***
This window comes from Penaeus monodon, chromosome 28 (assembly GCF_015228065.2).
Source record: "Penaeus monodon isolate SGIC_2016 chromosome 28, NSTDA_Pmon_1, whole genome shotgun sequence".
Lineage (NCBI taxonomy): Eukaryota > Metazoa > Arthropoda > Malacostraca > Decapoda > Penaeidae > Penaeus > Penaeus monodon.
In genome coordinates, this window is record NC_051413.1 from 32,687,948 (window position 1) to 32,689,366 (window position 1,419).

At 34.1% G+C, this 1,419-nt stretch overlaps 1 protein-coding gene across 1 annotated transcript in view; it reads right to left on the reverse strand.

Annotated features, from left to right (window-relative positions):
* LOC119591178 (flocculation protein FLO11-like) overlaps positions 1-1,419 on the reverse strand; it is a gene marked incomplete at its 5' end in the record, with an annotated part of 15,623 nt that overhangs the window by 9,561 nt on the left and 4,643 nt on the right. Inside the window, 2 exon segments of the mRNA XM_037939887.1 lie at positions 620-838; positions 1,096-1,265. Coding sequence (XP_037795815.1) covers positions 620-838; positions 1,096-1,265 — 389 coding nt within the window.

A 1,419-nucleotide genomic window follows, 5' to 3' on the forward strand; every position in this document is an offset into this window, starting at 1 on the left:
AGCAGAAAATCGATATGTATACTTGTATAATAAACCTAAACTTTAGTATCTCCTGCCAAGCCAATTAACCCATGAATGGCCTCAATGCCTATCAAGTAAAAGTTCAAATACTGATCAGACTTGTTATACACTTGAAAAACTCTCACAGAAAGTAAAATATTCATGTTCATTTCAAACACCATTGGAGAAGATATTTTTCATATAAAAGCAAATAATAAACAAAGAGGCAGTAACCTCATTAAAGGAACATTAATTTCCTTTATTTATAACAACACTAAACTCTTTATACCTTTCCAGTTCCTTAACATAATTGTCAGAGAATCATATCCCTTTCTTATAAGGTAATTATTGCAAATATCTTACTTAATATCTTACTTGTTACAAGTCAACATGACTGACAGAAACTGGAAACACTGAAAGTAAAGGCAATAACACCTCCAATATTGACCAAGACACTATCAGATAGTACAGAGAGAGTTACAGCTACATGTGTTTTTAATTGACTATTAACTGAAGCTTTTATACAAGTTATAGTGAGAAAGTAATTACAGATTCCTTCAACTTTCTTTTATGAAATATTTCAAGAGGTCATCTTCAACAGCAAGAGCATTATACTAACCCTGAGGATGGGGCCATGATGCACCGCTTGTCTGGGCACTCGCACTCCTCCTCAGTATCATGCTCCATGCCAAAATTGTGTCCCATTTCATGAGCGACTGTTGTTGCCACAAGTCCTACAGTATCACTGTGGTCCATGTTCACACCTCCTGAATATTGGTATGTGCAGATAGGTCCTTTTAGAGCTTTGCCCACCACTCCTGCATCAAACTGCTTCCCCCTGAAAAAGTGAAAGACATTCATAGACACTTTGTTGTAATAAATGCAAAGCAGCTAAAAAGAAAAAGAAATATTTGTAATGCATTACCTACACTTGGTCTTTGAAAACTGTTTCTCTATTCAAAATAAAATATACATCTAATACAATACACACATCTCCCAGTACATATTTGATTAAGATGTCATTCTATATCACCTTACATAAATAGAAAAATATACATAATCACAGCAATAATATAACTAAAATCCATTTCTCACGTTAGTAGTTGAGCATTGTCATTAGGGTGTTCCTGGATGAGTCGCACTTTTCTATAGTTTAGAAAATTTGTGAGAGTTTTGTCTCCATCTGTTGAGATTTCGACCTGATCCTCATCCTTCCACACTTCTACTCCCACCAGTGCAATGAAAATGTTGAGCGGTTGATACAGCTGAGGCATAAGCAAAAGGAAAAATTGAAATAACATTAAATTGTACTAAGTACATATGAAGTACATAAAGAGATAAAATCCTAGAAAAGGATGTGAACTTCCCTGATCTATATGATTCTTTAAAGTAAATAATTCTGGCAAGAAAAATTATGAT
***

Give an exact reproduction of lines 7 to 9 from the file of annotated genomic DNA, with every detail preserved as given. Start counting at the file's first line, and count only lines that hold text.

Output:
* LOC119591178 (flocculation protein FLO11-like) overlaps positions 1-1,419 on the reverse strand; it is a gene marked incomplete at its 5' end in the record, with an annotated part of 15,623 nt that overhangs the window by 9,561 nt on the left and 4,643 nt on the right. Inside the window, 2 exon segments of the mRNA XM_037939887.1 lie at positions 620-838; positions 1,096-1,265. Coding sequence (XP_037795815.1) covers positions 620-838; positions 1,096-1,265 — 389 coding nt within the window.

A 1,419-nucleotide genomic window follows, 5' to 3' on the forward strand; every position in this document is an offset into this window, starting at 1 on the left:
AGCAGAAAATCGATATGTATACTTGTATAATAAACCTAAACTTTAGTATCTCCTGCCAAGCCAATTAACCCATGAATGGCCTCAATGCCTATCAAGTAAAAGTTCAAATACTGATCAGACTTGTTATACACTTGAAAAACTCTCACAGAAAGTAAAATATTCATGTTCATTTCAAACACCATTGGAGAAGATATTTTTCATATAAAAGCAAATAATAAACAAAGAGGCAGTAACCTCATTAAAGGAACATTAATTTCCTTTATTTATAACAACACTAAACTCTTTATACCTTTCCAGTTCCTTAACATAATTGTCAGAGAATCATATCCCTTTCTTATAAGGTAATTATTGCAAATATCTTACTTAATATCTTACTTGTTACAAGTCAACATGACTGACAGAAACTGGAAACACTGAAAGTAAAGGCAATAACACCTCCAATATTGACCAAGACACTATCAGATAGTACAGAGAGAGTTACAGCTACATGTGTTTTTAATTGACTATTAACTGAAGCTTTTATACAAGTTATAGTGAGAAAGTAATTACAGATTCCTTCAACTTTCTTTTATGAAATATTTCAAGAGGTCATCTTCAACAGCAAGAGCATTATACTAACCCTGAGGATGGGGCCATGATGCACCGCTTGTCTGGGCACTCGCACTCCTCCTCAGTATCATGCTCCATGCCAAAATTGTGTCCCATTTCATGAGCGACTGTTGTTGCCACAAGTCCTACAGTATCACTGTGGTCCATGTTCACACCTCCTGAATATTGGTATGTGCAGATAGGTCCTTTTAGAGCTTTGCCCACCACTCCTGCATCAAACTGCTTCCCCCTGAAAAAGTGAAAGACATTCATAGACACTTTGTTGTAATAAATGCAAAGCAGCTAAAAAGAAAAAGAAATATTTGTAATGCATTACCTACACTTGGTCTTTGAAAACTGTTTCTCTATTCAAAATAAAATATACATCTAATACAATACACACATCTCCCAGTACATATTTGATTAAGATGTCATTCTATATCACCTTACATAAATAGAAAAATATACATAATCACAGCAATAATATAACTAAAATCCATTTCTCACGTTAGTAGTTGAGCATTGTCATTAGGGTGTTCCTGGATGAGTCGCACTTTTCTATAGTTTAGAAAATTTGTGAGAGTTTTGTCTCCATCTGTTGAGATTTCGACCTGATCCTCATCCTTCCACACTTCTACTCCCACCAGTGCAATGAAAATGTTGAGCGGTTGATACAGCTGAGGCATAAGCAAAAGGAAAAATTGAAATAACATTAAATTGTACTAAGTACATATGAAGTACATAAAGAGATAAAATCCTAGAAAAGGATGTGAACTTCCCTGATCTATATGATTCTTTAAAGTAAATAATTCTGGCAAGAAAAATTATGAT